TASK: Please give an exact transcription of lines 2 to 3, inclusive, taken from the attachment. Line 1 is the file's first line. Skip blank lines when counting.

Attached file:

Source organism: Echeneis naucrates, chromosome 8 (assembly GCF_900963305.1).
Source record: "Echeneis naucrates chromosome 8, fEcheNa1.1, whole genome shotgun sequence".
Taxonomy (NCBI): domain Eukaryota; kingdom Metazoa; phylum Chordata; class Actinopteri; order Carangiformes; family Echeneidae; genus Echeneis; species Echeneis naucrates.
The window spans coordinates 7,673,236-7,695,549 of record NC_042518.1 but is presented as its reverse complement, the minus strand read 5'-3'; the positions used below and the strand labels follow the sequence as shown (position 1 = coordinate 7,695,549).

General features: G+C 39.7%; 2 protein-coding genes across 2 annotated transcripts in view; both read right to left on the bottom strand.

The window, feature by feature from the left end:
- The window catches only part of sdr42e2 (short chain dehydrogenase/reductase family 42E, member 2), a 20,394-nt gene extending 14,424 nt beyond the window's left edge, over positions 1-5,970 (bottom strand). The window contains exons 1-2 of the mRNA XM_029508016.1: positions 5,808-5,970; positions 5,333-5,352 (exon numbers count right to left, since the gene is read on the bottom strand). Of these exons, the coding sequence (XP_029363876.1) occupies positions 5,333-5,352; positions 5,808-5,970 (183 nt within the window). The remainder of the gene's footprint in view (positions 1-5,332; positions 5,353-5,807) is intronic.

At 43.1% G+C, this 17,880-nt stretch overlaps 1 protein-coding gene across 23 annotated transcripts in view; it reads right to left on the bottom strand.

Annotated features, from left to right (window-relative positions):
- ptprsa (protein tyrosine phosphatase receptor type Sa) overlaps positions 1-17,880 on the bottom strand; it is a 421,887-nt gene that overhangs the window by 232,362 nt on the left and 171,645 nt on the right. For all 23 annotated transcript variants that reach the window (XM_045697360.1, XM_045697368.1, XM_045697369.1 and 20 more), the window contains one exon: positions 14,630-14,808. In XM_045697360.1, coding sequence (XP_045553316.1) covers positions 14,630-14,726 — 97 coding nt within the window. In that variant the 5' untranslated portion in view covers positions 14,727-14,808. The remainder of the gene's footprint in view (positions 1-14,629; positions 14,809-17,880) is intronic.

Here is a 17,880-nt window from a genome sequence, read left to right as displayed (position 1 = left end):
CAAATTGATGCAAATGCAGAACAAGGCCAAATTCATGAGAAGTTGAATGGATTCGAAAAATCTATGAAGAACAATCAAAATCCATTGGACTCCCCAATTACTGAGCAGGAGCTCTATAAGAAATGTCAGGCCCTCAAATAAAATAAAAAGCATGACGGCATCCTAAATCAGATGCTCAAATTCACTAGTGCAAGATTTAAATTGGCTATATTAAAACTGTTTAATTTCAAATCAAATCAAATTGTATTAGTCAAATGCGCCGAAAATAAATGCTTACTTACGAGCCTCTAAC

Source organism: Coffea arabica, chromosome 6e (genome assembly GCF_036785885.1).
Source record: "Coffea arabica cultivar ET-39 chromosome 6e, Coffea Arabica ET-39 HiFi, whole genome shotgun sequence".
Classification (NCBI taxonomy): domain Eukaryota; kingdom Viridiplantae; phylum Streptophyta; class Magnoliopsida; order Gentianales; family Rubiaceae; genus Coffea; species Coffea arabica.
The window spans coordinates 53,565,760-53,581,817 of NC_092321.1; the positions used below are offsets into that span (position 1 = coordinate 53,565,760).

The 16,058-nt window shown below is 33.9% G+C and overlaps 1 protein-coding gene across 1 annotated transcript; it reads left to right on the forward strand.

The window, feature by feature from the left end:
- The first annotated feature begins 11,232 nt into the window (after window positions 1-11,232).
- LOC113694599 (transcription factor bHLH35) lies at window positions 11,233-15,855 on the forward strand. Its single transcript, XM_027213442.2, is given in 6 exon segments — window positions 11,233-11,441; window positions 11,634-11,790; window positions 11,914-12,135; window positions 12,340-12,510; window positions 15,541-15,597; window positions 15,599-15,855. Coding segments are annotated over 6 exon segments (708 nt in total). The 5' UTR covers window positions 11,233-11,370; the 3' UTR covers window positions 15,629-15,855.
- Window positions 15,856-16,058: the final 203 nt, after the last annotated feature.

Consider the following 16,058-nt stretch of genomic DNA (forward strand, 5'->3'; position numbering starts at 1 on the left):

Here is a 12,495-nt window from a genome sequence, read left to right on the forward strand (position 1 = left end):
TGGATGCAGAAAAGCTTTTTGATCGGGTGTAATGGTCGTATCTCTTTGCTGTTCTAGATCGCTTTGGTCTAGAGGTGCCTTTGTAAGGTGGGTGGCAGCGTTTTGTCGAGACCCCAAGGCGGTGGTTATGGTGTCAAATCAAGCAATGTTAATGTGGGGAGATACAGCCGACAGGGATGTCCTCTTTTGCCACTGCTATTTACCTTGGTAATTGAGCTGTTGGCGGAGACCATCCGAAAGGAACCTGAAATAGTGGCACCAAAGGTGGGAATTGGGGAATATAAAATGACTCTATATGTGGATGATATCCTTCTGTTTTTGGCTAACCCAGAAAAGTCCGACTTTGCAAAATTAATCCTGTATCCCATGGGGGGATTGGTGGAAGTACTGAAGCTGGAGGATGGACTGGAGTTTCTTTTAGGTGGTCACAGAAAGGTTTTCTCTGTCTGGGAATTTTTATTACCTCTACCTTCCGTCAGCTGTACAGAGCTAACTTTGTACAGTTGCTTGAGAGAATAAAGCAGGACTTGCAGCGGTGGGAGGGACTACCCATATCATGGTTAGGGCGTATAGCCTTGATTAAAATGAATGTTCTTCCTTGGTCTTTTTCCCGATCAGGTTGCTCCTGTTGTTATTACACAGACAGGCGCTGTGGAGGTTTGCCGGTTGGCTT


Source record: "Echeneis naucrates chromosome 8, fEcheNa1.1, whole genome shotgun sequence".
Taxonomy (NCBI): domain Eukaryota; kingdom Metazoa; phylum Chordata; class Actinopteri; order Carangiformes; family Echeneidae; genus Echeneis; species Echeneis naucrates.